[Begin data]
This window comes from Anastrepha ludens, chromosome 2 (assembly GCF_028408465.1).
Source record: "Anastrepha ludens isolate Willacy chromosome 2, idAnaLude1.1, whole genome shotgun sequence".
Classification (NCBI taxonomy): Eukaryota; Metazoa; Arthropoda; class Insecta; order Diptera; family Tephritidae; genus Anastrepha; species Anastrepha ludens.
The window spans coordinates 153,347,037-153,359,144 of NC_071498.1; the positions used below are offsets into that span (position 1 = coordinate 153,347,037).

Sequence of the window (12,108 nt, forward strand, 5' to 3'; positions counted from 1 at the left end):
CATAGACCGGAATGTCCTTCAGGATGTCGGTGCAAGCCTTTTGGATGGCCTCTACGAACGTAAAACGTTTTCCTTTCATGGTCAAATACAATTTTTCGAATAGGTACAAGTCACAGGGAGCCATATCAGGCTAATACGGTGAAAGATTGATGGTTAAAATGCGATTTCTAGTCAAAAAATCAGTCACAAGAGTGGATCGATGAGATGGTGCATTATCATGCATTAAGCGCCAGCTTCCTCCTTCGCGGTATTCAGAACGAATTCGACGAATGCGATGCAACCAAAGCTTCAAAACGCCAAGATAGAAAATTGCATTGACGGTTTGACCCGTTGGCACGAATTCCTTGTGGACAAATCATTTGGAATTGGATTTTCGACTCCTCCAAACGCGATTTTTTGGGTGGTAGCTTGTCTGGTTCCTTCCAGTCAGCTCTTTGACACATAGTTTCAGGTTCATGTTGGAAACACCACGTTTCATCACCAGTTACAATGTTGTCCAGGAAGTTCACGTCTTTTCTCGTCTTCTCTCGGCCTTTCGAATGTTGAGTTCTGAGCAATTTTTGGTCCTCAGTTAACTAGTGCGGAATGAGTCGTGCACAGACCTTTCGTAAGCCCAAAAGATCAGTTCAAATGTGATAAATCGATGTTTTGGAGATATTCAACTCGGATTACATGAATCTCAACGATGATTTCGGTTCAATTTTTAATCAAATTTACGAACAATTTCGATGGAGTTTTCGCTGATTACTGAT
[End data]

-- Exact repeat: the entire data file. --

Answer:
This window comes from Anastrepha ludens, chromosome 2 (assembly GCF_028408465.1).
Source record: "Anastrepha ludens isolate Willacy chromosome 2, idAnaLude1.1, whole genome shotgun sequence".
Classification (NCBI taxonomy): Eukaryota; Metazoa; Arthropoda; class Insecta; order Diptera; family Tephritidae; genus Anastrepha; species Anastrepha ludens.
The window spans coordinates 153,347,037-153,359,144 of NC_071498.1; the positions used below are offsets into that span (position 1 = coordinate 153,347,037).

Sequence of the window (12,108 nt, forward strand, 5' to 3'; positions counted from 1 at the left end):
CATAGACCGGAATGTCCTTCAGGATGTCGGTGCAAGCCTTTTGGATGGCCTCTACGAACGTAAAACGTTTTCCTTTCATGGTCAAATACAATTTTTCGAATAGGTACAAGTCACAGGGAGCCATATCAGGCTAATACGGTGAAAGATTGATGGTTAAAATGCGATTTCTAGTCAAAAAATCAGTCACAAGAGTGGATCGATGAGATGGTGCATTATCATGCATTAAGCGCCAGCTTCCTCCTTCGCGGTATTCAGAACGAATTCGACGAATGCGATGCAACCAAAGCTTCAAAACGCCAAGATAGAAAATTGCATTGACGGTTTGACCCGTTGGCACGAATTCCTTGTGGACAAATCATTTGGAATTGGATTTTCGACTCCTCCAAACGCGATTTTTTGGGTGGTAGCTTGTCTGGTTCCTTCCAGTCAGCTCTTTGACACATAGTTTCAGGTTCATGTTGGAAACACCACGTTTCATCACCAGTTACAATGTTGTCCAGGAAGTTCACGTCTTTTCTCGTCTTCTCTCGGCCTTTCGAATGTTGAGTTCTGAGCAATTTTTGGTCCTCAGTTAACTAGTGCGGAATGAGTCGTGCACAGACCTTTCGTAAGCCCAAAAGATCAGTTCAAATGTGATAAATCGATGTTTTGGAGATATTCAACTCGGATTACATGAATCTCAACGATGATTTCGGTTCAATTTTTAATCAAATTTACGAACAATTTCGATGGAGTTTTCGCTGATTACTGAT